Giant Bomb Review


Burnout Paradise Review

  • X360
  • PS3

Burnout Paradise takes some risks with some of the series' most basic concepts, and the end result pays off surprisingly well.

Burnout Paradise is an amazing open-world racing game that stays true to the Burnout legacy, but you might not feel that way when you first pop in the disc. For the first several hours, the game comes off as overwhelming, with so many different things being thrown at you that you're not sure what to do first, or what even matters and what's just a bonus extra. Then there's the city. Paradise City, too, feels a little daunting at first blush. But as you play more of it, everything starts falling into place. Once you've got the hang of it and learned the best ways to get into and out of the downtown area, the ways to progress through the game become clear. And there's a lot of progression to be found between the 120 single-player events, the 350 online challenges (though due to repetition, there aren't 350 unique challenges), and the "Road Rules" that give you a time and score to beat on every single road in the game.

Take me down to the Paradise City.
The offline events give you the same sort of racing and raging events that you'd expect to see from the series, though the open world of Paradise makes things feel quite a bit different. Now, you have to focus on the world, which turns you should take, and if there are any shortcuts along the way to cut your drive time. In events with a set finish line, the game uses a basic navigation system to tell you where to turn. As you complete the events, you'll raise in rank and earn new cars.

The online mode feels like a weird social experiment in video game form. That's because the game's online challenges aren't really like anything you've seen before, especially in a driving game. Many of them are basic, like "use boost for 10 seconds" or "catch air for a total of 20 seconds." But some of them have you using your head, trying to figure out which ramp and which approach will let you do a barrel roll through a hoop, or which car park's rooftop ramp will let you jump onto a specific building. This is where the game becomes cooperative, and where communication becomes absolutely key, since some players still don't even know what a challenge is, let alone how to whip a 360-degree flat spin off of a ramp.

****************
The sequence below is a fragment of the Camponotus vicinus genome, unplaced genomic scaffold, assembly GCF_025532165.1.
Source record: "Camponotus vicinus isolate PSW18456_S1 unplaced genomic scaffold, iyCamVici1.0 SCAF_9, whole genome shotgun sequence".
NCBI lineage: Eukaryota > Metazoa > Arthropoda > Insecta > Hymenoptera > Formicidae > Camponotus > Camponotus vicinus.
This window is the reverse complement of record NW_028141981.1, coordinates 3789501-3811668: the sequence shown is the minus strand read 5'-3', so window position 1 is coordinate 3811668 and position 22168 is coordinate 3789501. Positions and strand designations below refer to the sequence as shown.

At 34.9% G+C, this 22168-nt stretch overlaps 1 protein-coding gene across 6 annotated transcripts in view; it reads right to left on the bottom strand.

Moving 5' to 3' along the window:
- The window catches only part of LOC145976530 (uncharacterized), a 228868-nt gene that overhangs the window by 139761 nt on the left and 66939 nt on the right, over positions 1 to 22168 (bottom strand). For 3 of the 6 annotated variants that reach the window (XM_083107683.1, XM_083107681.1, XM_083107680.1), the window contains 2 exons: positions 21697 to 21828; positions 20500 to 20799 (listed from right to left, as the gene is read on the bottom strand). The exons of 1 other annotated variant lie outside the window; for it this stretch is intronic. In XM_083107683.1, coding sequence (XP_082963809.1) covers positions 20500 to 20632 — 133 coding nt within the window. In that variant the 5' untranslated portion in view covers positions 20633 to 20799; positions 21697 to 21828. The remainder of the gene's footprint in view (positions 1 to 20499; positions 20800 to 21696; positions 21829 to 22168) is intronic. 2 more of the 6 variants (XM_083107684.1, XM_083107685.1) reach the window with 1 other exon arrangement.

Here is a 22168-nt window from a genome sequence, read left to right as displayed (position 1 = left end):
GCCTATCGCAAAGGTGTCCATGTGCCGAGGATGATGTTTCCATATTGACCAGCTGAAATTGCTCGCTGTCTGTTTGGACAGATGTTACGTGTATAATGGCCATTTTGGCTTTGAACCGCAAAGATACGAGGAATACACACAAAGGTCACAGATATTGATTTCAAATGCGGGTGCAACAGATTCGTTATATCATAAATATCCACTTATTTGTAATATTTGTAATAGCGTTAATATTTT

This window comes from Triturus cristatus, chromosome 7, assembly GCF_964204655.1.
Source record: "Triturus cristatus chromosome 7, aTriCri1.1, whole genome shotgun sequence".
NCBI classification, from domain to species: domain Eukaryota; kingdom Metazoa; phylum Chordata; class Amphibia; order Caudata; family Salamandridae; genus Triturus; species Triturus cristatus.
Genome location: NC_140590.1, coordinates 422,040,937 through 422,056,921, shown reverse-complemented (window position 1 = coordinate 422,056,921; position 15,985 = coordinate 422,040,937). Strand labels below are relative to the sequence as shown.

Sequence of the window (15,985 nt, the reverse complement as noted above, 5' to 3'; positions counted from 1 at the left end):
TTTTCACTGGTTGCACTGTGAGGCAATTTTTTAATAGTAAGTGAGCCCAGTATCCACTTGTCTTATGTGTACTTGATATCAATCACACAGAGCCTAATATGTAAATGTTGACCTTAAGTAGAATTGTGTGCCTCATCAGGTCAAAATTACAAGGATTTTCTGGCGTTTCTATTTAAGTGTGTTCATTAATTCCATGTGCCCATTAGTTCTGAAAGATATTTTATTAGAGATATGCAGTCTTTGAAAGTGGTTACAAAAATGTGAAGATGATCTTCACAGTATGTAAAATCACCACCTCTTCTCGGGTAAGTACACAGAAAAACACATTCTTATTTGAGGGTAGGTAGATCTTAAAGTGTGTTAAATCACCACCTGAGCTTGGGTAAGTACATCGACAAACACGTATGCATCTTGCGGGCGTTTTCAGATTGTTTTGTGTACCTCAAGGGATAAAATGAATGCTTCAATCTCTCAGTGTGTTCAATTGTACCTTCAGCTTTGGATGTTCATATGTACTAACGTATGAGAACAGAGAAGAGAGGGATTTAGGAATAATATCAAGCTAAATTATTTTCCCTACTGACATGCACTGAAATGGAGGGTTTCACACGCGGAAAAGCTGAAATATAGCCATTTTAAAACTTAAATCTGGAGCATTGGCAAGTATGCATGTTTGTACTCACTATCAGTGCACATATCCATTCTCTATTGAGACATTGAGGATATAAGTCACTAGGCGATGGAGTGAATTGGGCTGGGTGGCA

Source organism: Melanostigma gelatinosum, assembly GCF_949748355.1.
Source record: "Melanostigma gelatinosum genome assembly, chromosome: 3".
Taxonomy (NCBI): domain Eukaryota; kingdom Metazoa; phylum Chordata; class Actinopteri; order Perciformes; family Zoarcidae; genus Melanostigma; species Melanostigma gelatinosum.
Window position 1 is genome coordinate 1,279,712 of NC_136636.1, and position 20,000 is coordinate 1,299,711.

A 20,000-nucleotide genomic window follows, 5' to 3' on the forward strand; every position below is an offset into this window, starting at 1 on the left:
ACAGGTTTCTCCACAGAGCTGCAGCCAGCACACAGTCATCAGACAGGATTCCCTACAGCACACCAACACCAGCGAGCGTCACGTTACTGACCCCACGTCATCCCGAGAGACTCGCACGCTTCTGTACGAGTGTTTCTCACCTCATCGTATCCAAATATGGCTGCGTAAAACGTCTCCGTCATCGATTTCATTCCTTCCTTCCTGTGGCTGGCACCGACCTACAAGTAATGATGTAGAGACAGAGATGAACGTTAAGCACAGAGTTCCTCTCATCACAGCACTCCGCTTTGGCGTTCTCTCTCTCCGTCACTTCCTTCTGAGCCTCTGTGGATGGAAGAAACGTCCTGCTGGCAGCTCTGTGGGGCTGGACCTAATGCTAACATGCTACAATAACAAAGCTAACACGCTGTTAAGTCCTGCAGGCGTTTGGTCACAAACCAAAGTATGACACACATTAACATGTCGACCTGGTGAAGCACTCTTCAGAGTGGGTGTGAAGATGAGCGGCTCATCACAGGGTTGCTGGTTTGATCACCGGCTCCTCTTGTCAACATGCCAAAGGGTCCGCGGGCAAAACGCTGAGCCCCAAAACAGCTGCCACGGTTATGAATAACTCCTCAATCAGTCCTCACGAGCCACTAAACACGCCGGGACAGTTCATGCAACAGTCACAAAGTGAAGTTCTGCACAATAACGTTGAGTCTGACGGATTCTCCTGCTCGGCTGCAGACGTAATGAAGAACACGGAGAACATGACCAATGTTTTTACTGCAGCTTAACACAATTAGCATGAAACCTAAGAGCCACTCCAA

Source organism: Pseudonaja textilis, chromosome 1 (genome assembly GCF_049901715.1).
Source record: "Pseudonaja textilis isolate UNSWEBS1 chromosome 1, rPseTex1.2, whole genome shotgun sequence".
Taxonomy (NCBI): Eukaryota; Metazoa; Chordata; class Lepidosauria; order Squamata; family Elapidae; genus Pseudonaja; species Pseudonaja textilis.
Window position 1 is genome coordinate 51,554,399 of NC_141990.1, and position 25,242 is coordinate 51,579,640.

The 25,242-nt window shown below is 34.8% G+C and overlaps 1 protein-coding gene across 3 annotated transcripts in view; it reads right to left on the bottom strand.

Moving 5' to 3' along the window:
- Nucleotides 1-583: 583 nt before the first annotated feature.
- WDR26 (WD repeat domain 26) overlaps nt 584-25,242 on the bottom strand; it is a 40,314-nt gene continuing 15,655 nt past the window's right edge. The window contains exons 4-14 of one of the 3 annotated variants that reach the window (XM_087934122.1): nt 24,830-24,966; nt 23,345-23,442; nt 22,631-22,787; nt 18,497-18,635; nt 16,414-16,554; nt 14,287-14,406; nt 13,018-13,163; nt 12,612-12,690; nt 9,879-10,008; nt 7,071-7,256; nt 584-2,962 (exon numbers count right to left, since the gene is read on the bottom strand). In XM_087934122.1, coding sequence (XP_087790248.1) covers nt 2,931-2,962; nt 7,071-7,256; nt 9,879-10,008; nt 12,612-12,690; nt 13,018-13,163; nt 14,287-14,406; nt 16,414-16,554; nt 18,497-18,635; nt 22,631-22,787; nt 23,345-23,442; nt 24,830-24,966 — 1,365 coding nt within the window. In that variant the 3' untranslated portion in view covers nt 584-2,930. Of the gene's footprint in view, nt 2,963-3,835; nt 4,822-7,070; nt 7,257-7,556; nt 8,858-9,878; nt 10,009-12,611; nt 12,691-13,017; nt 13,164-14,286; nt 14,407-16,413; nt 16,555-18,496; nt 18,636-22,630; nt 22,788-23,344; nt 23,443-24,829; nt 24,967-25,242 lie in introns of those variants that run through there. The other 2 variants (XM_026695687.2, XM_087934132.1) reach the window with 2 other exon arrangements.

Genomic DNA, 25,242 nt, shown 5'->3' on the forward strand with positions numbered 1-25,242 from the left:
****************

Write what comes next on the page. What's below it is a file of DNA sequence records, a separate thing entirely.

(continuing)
Other challenges put all of the players (up to eight) in cramped quarters, like an expressway with thin ramps in the middle of it. You're all trying to jump off these tiny ramps, and everyone is colliding all over the place--at the base of the ramp, upon landing, and if you're lucky, in mid-air. The chaos these events add may make your task take a bit longer, but they're also at least half of the fun. Only the extremely impatient among us won't enjoy that aspect of the game.

All this communication and word-of-mouth information dispensing can get in the way, though. Joining random games rarely nets you a full group of focused, challenge-hungry individuals. And when any player quits the game mid-challenge, the task is failed. Having seven players do something tricky, only to realize that the eighth player is off on the other side of the city, totally oblivious to the action and unwilling to listen to the other players, gets old fast. You may never find enough people to finish all of the eight-player challenges, but with a focused group of friends, busting out the two-, three-, and four-player sets won't be too tricky.

Where the grass is green.
While the manual does briefly describe every aspect of Burnout Paradise, you get the sense that the game is deliberately vague on some topics. Power Parking, for example, scores you based on how well you can fling your car into a parallel parking space at high speed. The game doesn't seem to prompt you to do it beyond a loose hint or two from the DJ. And unless you were to get online and encounter a challenge that required it, you might play through the entire game without ever doing it once or hearing anything about it.